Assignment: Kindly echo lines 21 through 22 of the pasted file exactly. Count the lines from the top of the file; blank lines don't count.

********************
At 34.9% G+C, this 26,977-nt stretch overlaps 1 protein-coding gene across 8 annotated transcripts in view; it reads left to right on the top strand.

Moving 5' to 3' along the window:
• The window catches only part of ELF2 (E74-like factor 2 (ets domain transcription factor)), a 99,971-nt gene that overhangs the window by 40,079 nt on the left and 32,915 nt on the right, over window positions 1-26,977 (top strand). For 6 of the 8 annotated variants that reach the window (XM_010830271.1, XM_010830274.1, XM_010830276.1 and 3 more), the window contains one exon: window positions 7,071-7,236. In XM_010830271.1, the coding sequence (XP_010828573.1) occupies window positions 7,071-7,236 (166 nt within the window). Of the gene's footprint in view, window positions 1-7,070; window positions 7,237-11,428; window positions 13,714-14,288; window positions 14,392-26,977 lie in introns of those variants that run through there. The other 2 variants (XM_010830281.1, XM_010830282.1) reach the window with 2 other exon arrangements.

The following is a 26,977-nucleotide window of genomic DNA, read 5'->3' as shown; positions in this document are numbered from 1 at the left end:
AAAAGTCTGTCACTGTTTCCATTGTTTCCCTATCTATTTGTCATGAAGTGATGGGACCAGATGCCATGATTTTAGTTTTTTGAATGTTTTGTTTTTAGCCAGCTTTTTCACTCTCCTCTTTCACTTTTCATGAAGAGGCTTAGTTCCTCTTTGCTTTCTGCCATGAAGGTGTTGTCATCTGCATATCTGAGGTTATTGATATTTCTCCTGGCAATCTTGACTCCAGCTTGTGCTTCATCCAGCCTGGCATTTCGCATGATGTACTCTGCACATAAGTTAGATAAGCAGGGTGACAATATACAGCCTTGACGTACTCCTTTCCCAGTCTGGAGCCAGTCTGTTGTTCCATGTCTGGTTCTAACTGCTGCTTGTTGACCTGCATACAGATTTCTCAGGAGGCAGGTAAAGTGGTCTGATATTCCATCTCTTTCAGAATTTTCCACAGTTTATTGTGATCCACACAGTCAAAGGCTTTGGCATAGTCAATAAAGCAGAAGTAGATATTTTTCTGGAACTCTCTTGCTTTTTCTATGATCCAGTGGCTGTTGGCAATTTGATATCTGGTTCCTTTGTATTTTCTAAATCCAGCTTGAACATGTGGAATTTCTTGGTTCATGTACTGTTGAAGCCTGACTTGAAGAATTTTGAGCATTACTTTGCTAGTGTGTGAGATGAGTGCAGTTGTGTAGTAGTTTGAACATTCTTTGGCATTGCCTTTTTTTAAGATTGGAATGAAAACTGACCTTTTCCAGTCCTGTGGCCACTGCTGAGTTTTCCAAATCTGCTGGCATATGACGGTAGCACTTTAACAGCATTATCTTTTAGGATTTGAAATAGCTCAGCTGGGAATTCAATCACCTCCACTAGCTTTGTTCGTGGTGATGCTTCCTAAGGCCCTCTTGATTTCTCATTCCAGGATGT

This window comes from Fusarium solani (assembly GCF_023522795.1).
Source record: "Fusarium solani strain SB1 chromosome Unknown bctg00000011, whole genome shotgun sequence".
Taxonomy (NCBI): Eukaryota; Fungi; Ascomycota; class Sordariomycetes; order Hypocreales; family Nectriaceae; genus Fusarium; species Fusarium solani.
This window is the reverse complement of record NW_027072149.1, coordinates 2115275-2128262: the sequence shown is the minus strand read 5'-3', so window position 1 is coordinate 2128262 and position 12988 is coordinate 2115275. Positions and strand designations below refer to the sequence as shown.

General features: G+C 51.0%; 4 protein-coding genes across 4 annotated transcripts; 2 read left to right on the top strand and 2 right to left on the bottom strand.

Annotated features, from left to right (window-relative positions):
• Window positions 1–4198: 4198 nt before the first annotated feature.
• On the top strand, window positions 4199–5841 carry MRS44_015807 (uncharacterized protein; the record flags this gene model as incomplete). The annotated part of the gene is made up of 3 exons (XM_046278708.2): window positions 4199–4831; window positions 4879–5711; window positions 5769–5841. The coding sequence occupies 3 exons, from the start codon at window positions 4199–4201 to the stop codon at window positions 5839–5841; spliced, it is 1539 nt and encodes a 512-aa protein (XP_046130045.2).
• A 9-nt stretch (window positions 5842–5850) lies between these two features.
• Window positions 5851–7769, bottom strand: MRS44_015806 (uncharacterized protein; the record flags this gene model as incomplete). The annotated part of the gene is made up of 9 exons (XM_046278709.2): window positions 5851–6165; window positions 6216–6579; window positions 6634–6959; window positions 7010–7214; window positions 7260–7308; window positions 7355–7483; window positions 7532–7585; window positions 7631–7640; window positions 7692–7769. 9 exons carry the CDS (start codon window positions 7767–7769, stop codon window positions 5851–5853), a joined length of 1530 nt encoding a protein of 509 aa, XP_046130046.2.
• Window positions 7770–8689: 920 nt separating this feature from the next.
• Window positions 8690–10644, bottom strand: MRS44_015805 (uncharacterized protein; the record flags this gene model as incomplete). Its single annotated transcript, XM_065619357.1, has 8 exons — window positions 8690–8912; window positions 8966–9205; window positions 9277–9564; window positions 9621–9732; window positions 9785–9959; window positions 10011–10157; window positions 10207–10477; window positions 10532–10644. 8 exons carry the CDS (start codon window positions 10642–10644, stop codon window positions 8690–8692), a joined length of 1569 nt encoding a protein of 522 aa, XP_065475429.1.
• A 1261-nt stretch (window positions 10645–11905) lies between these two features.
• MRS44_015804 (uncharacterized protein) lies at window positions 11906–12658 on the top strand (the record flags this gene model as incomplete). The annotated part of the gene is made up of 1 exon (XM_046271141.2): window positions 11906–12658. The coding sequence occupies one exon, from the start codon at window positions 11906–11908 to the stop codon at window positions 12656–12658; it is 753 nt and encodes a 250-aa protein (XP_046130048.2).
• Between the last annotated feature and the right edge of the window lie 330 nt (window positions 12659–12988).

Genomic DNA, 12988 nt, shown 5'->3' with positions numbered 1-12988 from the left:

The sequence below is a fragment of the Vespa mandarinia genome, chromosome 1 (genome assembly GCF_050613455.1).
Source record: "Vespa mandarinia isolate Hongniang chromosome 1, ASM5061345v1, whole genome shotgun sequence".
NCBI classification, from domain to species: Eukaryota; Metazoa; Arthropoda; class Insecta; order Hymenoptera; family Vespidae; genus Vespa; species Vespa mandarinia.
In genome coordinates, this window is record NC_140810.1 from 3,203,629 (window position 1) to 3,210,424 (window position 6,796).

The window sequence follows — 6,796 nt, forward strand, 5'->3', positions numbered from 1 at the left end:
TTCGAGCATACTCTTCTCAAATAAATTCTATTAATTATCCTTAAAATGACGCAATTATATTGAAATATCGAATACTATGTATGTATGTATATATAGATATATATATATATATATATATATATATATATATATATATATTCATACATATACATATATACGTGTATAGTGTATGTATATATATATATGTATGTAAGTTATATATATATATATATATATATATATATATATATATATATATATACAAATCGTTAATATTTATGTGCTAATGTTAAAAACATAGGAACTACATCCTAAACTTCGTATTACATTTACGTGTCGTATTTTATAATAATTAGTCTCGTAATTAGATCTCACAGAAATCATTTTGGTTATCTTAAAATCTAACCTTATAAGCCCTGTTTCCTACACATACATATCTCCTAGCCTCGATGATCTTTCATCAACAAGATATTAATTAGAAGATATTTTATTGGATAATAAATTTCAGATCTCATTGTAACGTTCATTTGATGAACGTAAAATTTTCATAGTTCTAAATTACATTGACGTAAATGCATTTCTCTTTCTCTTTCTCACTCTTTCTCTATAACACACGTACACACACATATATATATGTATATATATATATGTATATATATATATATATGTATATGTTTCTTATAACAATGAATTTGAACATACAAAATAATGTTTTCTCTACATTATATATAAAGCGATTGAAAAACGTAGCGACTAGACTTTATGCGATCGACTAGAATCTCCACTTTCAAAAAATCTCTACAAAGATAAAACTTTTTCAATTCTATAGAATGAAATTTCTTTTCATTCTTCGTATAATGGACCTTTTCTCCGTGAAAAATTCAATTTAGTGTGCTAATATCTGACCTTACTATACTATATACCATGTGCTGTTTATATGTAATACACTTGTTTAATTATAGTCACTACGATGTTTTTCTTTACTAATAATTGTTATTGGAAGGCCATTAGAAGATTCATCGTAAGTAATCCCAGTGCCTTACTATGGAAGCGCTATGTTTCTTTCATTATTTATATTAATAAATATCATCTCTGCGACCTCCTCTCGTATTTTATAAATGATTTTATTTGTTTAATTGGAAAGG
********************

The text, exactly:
Genomic DNA, 12988 nt, shown 5'->3' with positions numbered 1-12988 from the left:

The sequence below is a fragment of the Vespa mandarinia genome, chromosome 1 (genome assembly GCF_050613455.1).